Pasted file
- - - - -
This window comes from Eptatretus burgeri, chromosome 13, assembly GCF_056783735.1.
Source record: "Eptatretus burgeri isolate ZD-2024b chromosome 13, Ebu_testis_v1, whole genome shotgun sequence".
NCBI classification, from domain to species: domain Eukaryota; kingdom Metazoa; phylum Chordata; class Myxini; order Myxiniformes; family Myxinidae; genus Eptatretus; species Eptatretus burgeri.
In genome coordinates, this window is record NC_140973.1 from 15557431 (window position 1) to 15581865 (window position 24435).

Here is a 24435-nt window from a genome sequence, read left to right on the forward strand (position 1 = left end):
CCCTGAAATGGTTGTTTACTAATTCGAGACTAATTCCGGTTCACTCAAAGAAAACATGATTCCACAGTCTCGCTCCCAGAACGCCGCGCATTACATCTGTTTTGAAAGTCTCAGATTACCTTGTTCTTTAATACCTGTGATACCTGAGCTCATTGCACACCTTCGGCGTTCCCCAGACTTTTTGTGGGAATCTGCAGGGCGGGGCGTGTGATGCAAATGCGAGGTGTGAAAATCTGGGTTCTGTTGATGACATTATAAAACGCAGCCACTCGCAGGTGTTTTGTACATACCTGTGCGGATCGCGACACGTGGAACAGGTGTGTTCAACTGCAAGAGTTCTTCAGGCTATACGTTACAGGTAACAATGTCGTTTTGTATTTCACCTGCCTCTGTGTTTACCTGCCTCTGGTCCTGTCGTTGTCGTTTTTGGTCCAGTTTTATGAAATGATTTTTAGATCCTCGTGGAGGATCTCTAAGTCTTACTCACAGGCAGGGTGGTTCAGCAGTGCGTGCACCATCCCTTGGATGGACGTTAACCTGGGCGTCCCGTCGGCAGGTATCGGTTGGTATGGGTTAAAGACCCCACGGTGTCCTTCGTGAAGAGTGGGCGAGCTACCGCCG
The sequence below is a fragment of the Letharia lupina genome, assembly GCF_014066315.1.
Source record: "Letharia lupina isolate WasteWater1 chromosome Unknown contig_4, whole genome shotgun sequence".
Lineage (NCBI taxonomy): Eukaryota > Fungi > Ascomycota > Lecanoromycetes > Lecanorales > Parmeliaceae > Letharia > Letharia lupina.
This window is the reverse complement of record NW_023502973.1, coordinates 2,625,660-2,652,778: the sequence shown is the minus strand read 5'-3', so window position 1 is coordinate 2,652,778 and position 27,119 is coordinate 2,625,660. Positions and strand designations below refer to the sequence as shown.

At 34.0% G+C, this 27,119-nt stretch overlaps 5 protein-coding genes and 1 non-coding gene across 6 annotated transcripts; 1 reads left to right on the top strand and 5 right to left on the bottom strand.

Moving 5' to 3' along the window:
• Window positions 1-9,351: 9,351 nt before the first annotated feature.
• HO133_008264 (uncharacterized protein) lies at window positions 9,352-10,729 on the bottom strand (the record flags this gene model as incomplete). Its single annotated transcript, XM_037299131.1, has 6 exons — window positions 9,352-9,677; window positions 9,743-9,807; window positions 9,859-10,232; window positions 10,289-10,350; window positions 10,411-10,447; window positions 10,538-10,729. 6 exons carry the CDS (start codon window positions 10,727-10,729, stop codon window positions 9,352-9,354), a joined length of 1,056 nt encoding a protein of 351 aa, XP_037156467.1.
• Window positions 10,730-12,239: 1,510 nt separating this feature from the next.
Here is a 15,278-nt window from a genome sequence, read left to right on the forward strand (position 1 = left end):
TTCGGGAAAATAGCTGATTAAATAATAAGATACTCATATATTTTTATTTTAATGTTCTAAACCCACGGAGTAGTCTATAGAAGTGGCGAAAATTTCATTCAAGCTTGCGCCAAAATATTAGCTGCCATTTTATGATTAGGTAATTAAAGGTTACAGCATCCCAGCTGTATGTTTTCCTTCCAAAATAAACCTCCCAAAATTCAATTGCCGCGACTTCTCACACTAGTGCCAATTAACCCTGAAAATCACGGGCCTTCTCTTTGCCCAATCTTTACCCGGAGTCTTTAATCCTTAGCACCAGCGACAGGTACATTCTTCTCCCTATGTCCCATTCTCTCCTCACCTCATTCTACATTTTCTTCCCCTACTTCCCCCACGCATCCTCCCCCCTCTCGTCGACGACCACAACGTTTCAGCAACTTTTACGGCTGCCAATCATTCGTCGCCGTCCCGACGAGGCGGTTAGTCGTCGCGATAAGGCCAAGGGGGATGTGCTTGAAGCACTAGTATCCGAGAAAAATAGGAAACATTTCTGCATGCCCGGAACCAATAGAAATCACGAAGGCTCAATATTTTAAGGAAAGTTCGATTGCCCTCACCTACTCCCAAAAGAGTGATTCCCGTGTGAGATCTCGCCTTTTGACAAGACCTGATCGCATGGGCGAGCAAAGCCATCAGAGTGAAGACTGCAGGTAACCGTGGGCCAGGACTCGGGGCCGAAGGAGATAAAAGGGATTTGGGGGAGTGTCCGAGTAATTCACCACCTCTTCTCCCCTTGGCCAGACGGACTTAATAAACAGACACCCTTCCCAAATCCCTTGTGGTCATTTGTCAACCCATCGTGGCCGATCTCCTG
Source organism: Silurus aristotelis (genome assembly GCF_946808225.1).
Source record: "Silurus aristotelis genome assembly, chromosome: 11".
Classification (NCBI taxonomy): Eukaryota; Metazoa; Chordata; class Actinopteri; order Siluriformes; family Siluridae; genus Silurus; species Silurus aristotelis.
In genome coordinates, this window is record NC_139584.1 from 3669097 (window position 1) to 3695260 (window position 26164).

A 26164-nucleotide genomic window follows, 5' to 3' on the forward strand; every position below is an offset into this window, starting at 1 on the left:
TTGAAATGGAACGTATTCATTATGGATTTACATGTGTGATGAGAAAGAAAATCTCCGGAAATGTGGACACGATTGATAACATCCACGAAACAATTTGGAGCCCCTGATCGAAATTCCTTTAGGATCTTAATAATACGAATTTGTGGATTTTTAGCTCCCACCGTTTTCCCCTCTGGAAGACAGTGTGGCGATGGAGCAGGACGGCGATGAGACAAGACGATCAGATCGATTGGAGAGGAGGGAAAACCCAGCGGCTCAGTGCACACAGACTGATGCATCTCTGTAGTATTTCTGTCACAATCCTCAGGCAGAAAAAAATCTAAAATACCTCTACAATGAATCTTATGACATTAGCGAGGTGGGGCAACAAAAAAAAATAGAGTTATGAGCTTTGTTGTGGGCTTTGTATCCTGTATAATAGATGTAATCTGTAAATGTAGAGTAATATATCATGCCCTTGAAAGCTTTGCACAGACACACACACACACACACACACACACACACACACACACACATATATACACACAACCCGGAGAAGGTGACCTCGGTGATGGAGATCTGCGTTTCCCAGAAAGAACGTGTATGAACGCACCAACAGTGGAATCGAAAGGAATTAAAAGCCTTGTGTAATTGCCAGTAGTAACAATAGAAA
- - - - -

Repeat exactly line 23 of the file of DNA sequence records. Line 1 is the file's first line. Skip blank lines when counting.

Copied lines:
TTGAAATGGAACGTATTCATTATGGATTTACATGTGTGATGAGAAAGAAAATCTCCGGAAATGTGGACACGATTGATAACATCCACGAAACAATTTGGAGCCCCTGATCGAAATTCCTTTAGGATCTTAATAATACGAATTTGTGGATTTTTAGCTCCCACCGTTTTCCCCTCTGGAAGACAGTGTGGCGATGGAGCAGGACGGCGATGAGACAAGACGATCAGATCGATTGGAGAGGAGGGAAAACCCAGCGGCTCAGTGCACACAGACTGATGCATCTCTGTAGTATTTCTGTCACAATCCTCAGGCAGAAAAAAATCTAAAATACCTCTACAATGAATCTTATGACATTAGCGAGGTGGGGCAACAAAAAAAAATAGAGTTATGAGCTTTGTTGTGGGCTTTGTATCCTGTATAATAGATGTAATCTGTAAATGTAGAGTAATATATCATGCCCTTGAAAGCTTTGCACAGACACACACACACACACACACACACACACACACACACACACATATATACACACAACCCGGAGAAGGTGACCTCGGTGATGGAGATCTGCGTTTCCCAGAAAGAACGTGTATGAACGCACCAACAGTGGAATCGAAAGGAATTAAAAGCCTTGTGTAATTGCCAGTAGTAACAATAGAAA